Google Maps today rolled out a new feature to the public: walking directions. Google tested the walking directions earlier this month and Search Engine Roundtable reports that they were rolled out to all US locations earlier this morning.
The walking directions feature is in beta, and warns users to “use caution when walking in unfamiliar areas,” but it already knows not to send people on certain roads. If getting from point A to point B includes hopping on the interstate highway, for example, Google won’t even offer walking directions.
The main difference between walking and driving directions? There are two that I can see: walking directions will send you the shortest, presumably safest (i.e., with sidewalks) route, including against traffic down one way streets, and the time estimates are adjusted for foot power. This map for example, picture below, gives directions from the Bleecker St. Station in New York City to Washington Square Park. Walking directions send you the wrong way down three one way streets, while driving directions send you in a loop the other way.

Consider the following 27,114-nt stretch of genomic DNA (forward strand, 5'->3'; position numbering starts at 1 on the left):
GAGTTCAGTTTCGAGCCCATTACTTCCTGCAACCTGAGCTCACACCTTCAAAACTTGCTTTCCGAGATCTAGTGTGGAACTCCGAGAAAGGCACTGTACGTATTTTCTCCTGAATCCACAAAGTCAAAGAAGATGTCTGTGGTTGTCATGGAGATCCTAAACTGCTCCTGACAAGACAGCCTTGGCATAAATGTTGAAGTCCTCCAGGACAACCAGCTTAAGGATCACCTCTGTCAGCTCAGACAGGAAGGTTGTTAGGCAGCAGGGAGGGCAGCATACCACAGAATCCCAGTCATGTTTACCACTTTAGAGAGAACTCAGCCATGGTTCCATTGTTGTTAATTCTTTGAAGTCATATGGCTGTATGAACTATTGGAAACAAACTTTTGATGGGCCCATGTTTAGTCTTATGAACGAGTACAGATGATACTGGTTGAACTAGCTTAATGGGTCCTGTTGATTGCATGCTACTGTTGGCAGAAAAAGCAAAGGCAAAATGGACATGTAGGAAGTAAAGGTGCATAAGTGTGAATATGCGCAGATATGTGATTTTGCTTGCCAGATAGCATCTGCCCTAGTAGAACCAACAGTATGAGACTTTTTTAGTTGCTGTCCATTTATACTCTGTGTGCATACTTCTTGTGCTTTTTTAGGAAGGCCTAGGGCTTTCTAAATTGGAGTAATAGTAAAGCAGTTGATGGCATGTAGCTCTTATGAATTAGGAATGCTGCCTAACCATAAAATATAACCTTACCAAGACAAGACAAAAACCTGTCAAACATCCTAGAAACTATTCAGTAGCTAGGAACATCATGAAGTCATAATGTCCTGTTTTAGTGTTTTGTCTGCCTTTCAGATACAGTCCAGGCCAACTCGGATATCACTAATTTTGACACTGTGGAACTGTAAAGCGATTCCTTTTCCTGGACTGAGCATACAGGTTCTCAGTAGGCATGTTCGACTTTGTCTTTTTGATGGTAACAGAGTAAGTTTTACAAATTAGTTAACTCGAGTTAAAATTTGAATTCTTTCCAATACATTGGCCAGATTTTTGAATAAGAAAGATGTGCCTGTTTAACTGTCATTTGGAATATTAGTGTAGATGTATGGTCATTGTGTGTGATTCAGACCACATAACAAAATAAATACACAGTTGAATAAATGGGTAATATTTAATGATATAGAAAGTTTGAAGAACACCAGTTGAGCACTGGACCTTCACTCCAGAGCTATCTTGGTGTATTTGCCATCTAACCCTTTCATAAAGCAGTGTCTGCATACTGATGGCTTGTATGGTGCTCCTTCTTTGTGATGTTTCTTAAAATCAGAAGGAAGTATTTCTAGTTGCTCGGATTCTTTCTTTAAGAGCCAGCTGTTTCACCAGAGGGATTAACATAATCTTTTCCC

With half of the world’s population now living in cities, walking directions will be very helpful to a lot of people. Further, walking directions should also fix problems like the one the Sydney Morning Herald reported in 2007, where Google Maps sent people on an 18 minute drive over a $3 toll bridge to go essentially across the street. It would appear one-way streets tripped up the mapping application and caused the expensive route.
Walking directions also excite me because where I live was given a “very walkable” rating from recently launched Walk Score. Google Maps is the only major mapping product that offers walking directions since Ask axed their mapping service earlier this month.